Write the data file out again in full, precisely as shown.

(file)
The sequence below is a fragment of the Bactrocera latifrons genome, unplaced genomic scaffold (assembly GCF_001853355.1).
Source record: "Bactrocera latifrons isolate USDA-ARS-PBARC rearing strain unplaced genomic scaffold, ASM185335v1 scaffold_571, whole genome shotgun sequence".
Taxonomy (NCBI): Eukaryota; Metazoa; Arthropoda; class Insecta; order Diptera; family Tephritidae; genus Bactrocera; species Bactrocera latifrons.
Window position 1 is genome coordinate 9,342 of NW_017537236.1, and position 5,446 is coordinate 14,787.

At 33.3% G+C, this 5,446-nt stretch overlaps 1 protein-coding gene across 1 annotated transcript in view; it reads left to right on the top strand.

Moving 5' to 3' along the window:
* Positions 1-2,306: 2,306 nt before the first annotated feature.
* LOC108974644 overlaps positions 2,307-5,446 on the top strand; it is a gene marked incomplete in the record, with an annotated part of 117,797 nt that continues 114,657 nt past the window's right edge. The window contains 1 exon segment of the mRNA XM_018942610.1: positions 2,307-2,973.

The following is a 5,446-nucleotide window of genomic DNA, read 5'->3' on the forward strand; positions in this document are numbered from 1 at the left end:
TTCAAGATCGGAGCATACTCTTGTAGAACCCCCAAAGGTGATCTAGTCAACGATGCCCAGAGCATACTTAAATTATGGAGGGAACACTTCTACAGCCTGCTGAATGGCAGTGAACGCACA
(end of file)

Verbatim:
The sequence below is a fragment of the Bactrocera latifrons genome, unplaced genomic scaffold (assembly GCF_001853355.1).
Source record: "Bactrocera latifrons isolate USDA-ARS-PBARC rearing strain unplaced genomic scaffold, ASM185335v1 scaffold_571, whole genome shotgun sequence".
Taxonomy (NCBI): Eukaryota; Metazoa; Arthropoda; class Insecta; order Diptera; family Tephritidae; genus Bactrocera; species Bactrocera latifrons.
Window position 1 is genome coordinate 9,342 of NW_017537236.1, and position 5,446 is coordinate 14,787.

At 33.3% G+C, this 5,446-nt stretch overlaps 1 protein-coding gene across 1 annotated transcript in view; it reads left to right on the top strand.

Moving 5' to 3' along the window:
* Positions 1-2,306: 2,306 nt before the first annotated feature.
* LOC108974644 overlaps positions 2,307-5,446 on the top strand; it is a gene marked incomplete in the record, with an annotated part of 117,797 nt that continues 114,657 nt past the window's right edge. The window contains 1 exon segment of the mRNA XM_018942610.1: positions 2,307-2,973.

The following is a 5,446-nucleotide window of genomic DNA, read 5'->3' on the forward strand; positions in this document are numbered from 1 at the left end:
TTCAAGATCGGAGCATACTCTTGTAGAACCCCCAAAGGTGATCTAGTCAACGATGCCCAGAGCATACTTAAATTATGGAGGGAACACTTCTACAGCCTGCTGAATGGCAGTGAACGCACA